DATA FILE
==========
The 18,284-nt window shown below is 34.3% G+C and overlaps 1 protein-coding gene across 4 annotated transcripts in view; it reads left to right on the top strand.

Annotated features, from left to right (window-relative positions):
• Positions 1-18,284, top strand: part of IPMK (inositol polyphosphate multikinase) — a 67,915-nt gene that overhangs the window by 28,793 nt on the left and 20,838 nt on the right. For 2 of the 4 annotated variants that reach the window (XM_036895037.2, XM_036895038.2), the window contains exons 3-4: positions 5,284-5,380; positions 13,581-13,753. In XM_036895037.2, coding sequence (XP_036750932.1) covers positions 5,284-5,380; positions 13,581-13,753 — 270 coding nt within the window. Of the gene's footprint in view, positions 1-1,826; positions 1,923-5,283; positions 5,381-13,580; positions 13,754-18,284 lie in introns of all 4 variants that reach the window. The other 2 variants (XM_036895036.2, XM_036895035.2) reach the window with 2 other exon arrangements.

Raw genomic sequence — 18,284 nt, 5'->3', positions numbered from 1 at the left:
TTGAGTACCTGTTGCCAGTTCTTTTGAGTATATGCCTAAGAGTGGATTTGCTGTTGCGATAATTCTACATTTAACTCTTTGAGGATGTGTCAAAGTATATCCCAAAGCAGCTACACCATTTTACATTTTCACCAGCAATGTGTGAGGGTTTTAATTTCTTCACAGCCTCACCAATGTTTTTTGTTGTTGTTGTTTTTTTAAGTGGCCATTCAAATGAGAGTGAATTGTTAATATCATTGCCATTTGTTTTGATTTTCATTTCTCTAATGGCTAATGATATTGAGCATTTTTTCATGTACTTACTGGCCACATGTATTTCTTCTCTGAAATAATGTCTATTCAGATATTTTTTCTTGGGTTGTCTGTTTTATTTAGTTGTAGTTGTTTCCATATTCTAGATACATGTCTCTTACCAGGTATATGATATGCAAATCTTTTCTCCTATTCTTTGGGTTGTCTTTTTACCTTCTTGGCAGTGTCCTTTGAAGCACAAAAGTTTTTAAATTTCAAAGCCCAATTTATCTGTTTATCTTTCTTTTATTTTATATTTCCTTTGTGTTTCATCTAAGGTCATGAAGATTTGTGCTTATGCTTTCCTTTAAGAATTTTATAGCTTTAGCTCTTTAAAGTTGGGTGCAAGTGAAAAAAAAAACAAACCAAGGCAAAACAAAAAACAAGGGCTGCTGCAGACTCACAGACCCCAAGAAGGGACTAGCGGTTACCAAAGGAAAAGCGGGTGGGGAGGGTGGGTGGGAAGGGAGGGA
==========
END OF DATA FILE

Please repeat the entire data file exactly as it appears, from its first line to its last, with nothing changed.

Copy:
The 18,284-nt window shown below is 34.3% G+C and overlaps 1 protein-coding gene across 4 annotated transcripts in view; it reads left to right on the top strand.

Annotated features, from left to right (window-relative positions):
• Positions 1-18,284, top strand: part of IPMK (inositol polyphosphate multikinase) — a 67,915-nt gene that overhangs the window by 28,793 nt on the left and 20,838 nt on the right. For 2 of the 4 annotated variants that reach the window (XM_036895037.2, XM_036895038.2), the window contains exons 3-4: positions 5,284-5,380; positions 13,581-13,753. In XM_036895037.2, coding sequence (XP_036750932.1) covers positions 5,284-5,380; positions 13,581-13,753 — 270 coding nt within the window. Of the gene's footprint in view, positions 1-1,826; positions 1,923-5,283; positions 5,381-13,580; positions 13,754-18,284 lie in introns of all 4 variants that reach the window. The other 2 variants (XM_036895036.2, XM_036895035.2) reach the window with 2 other exon arrangements.

Raw genomic sequence — 18,284 nt, 5'->3', positions numbered from 1 at the left:
TTGAGTACCTGTTGCCAGTTCTTTTGAGTATATGCCTAAGAGTGGATTTGCTGTTGCGATAATTCTACATTTAACTCTTTGAGGATGTGTCAAAGTATATCCCAAAGCAGCTACACCATTTTACATTTTCACCAGCAATGTGTGAGGGTTTTAATTTCTTCACAGCCTCACCAATGTTTTTTGTTGTTGTTGTTTTTTTAAGTGGCCATTCAAATGAGAGTGAATTGTTAATATCATTGCCATTTGTTTTGATTTTCATTTCTCTAATGGCTAATGATATTGAGCATTTTTTCATGTACTTACTGGCCACATGTATTTCTTCTCTGAAATAATGTCTATTCAGATATTTTTTCTTGGGTTGTCTGTTTTATTTAGTTGTAGTTGTTTCCATATTCTAGATACATGTCTCTTACCAGGTATATGATATGCAAATCTTTTCTCCTATTCTTTGGGTTGTCTTTTTACCTTCTTGGCAGTGTCCTTTGAAGCACAAAAGTTTTTAAATTTCAAAGCCCAATTTATCTGTTTATCTTTCTTTTATTTTATATTTCCTTTGTGTTTCATCTAAGGTCATGAAGATTTGTGCTTATGCTTTCCTTTAAGAATTTTATAGCTTTAGCTCTTTAAAGTTGGGTGCAAGTGAAAAAAAAAACAAACCAAGGCAAAACAAAAAACAAGGGCTGCTGCAGACTCACAGACCCCAAGAAGGGACTAGCGGTTACCAAAGGAAAAGCGGGTGGGGAGGGTGGGTGGGAAGGGAGGGA